A Trip Through the iTunes Store

March 17, 2012 by  

One of the great advantages of owning Apple products is having access to the pretty amazing iTunes Store. It doesn’t matter if you are a Mac or Windows user, other than the fact that you must have a computer to use the iTunes store, it’s pretty platform-agnostic.

Just what is the iTunes Store? To start with, it’s the starting point for filling your iPod or iPhone with top quality music without the hindrance of digital rights management (DRM) encoding.

For those of you who don’t know what DRM is, basically, it’s a method to prevent copying of digital content. Problem is, there are many different versions of DRM, most often not compatible with each other. Apple removed DRM protection from their music store files, but retains it for most video and e-book content. But I (again) digress…

At its heart is the iTunes application, which is used to manage libraries of music, video, e-books, podcasts, and mixed media content from iTunes University.

In the beginning, it was a music store, which provided an easy way for users of the iTunes application to download music at a fixed price of 99 cents per song and $9.99 per album. This model worked very well, made it extremely easy for customers to obtain the music they wanted, whether it was one track or the whole album. Unfortunately, the music industry felt Apple was gaining too much control and forced a change in pricing, and went so far as to block access to music from select record labels, while granting that same access to Apple’s competitors. Seems like the desire for profit by all concerned brought everyone back to the table, and now the iTunes store sells music from pretty much every label on the planet (except, it seems, for the jazz music I enjoy, but I’m not in their prime demographic). My music preferences notwithstanding, the iTunes Music Store has been an incredible success, with literally billions of songs downloaded since its inception in 2003.

As iPods became more sophisticated in the wake of online video content from YouTube and other sources, Apple cut deals with content producers to offer DRM-protected movies and TV shows at reasonable prices at the iTunes Store. In just a few years, the iTunes Store has become the dominant, though not exclusive, provider of movies, TV shows, and music videos. Again, it’s all possible and incredibly easy thanks to the iTunes application. Just log in to the store using the iTunes application, navigate around the store, choose what you want, pay, and download to your computer. Generally, you can share the content between up to five devices (iPods, iPhones, iPads, Macintosh computers, Windows computers, etc.) as long as they are registered—a simple process done within the iTunes application.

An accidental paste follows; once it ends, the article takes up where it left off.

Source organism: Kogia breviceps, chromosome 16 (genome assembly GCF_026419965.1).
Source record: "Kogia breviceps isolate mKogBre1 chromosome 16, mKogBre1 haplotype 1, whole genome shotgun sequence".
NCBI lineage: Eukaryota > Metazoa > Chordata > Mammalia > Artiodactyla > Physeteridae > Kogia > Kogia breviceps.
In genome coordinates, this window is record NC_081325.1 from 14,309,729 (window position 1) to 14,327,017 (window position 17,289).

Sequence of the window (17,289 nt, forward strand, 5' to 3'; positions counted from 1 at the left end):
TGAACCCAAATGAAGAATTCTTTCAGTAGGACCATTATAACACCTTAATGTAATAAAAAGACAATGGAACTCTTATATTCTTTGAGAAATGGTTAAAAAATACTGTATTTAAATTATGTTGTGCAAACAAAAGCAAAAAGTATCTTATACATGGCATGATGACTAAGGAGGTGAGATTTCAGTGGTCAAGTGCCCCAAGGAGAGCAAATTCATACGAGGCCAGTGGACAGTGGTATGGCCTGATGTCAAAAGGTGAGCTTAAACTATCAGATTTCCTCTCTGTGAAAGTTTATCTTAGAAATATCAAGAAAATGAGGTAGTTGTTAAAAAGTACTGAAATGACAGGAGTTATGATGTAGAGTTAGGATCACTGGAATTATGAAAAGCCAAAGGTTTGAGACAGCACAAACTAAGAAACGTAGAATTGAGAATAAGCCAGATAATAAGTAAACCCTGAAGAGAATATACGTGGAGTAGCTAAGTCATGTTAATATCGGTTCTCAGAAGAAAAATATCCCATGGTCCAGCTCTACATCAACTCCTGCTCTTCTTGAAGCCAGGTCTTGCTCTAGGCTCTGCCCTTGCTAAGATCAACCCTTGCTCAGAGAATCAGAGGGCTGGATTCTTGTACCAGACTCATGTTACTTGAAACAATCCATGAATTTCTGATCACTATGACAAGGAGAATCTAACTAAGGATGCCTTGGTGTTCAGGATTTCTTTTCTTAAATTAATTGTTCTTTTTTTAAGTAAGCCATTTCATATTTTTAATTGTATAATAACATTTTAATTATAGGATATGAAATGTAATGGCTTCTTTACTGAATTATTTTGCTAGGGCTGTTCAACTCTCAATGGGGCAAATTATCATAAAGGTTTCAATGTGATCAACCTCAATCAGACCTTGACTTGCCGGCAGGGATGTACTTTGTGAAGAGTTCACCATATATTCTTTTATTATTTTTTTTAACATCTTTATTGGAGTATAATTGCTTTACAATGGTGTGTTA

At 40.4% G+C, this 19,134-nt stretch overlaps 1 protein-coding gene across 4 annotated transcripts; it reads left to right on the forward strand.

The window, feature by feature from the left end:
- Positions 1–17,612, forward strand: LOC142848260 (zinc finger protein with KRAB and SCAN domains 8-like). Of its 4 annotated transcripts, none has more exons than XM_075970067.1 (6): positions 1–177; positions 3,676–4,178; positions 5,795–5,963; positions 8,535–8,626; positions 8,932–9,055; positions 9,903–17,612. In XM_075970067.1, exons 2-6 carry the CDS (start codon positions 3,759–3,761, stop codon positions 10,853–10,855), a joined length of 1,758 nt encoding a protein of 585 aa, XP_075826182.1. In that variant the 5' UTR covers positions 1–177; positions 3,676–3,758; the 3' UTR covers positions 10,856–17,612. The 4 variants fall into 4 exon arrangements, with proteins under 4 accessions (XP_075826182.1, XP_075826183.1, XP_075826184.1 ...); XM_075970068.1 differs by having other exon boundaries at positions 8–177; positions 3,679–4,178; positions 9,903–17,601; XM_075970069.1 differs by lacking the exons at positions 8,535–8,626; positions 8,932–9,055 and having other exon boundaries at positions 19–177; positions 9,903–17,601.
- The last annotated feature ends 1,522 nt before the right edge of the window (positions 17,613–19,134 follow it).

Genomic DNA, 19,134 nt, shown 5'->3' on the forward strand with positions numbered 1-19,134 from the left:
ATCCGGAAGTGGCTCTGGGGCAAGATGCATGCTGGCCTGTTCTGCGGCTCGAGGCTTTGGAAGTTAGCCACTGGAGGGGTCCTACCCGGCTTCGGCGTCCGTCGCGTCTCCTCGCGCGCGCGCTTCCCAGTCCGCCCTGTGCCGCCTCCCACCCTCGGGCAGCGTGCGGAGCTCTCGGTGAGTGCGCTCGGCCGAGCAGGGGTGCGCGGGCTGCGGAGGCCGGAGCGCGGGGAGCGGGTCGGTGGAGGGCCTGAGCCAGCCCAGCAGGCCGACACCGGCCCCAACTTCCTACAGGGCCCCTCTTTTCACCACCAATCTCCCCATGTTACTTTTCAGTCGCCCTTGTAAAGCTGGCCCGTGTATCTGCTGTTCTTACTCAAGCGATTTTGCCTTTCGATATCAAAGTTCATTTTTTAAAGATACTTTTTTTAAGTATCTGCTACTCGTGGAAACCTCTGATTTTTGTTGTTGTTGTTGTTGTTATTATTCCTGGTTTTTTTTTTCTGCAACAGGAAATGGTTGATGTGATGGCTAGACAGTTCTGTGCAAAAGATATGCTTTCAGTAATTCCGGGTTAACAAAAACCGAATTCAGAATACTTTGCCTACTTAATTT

Podcasting came on the scene several years ago, thanks to Apple’s Garage Band and eBay’s Skype applications, which made it easy for budding content producers to record a show with professional results. Podcasts are like short radio talk shows, and run anywhere from 5 minutes to an hour or more. Most are free, and Apple makes it very easy for podcasters to park links to their shows, and permit users to subscribe, so that as new shows are posted to the Internet, the iTunes application can be set to download the new shows automatically.

iTunesU is a source for university-level lectures and other content, nearly all of it for free. Anything from history to philosophy to music studies, to physics, to pretty much any college course you can imagine can be downloaded from iTunesU

Audiobooks have been a mainstay of the iTunes Store for quite a while. These are professionally recorded audio versions of popular and classic printed books from big and small publishers. A variation on this supports the new iPad with e-books. E-books are books in text form, designed for optimum display on the lovely iPad screen. You turn pages by dragging your finger across the page, just like you go to the next page in a book make of “dead trees.”

iTunes Radio provides links to hundreds of radio stations that broadcast their programming over the internet—all free.

For you iPhone users, there are a few goodies available through the iTunes Store, and its sibling, the App Store.

First, you can get ringtones for your iPhone from the iTunes store, but the big daddy of them all is the App Store. Hundreds of thousands of applications written for the iPhone are available here. Apps can be anything from flatulence-generators to high-end mobile business applications, and everything in between. All use the iTunes interface to get the applications, most of which cost between 99 cents and $9.99 (gee, just like iTunes!).

The iTunes Store is a brilliant way to get content for your Apple hardware, no matter what you have, and a lot of it is free or very low cost. It’s easy to access, easy to search, and easy to pay. It has been said that Apple doesn’t make a great deal of money per transaction, but they sure make up for it in volume, and it helps sell billions of dollars of Apple-branded hardware. A sound business strategy in my view.

Author’s Note: This blog originally appeared, back in 2010, on the Palm Beach Business (http://www.pbbusiness.com) website.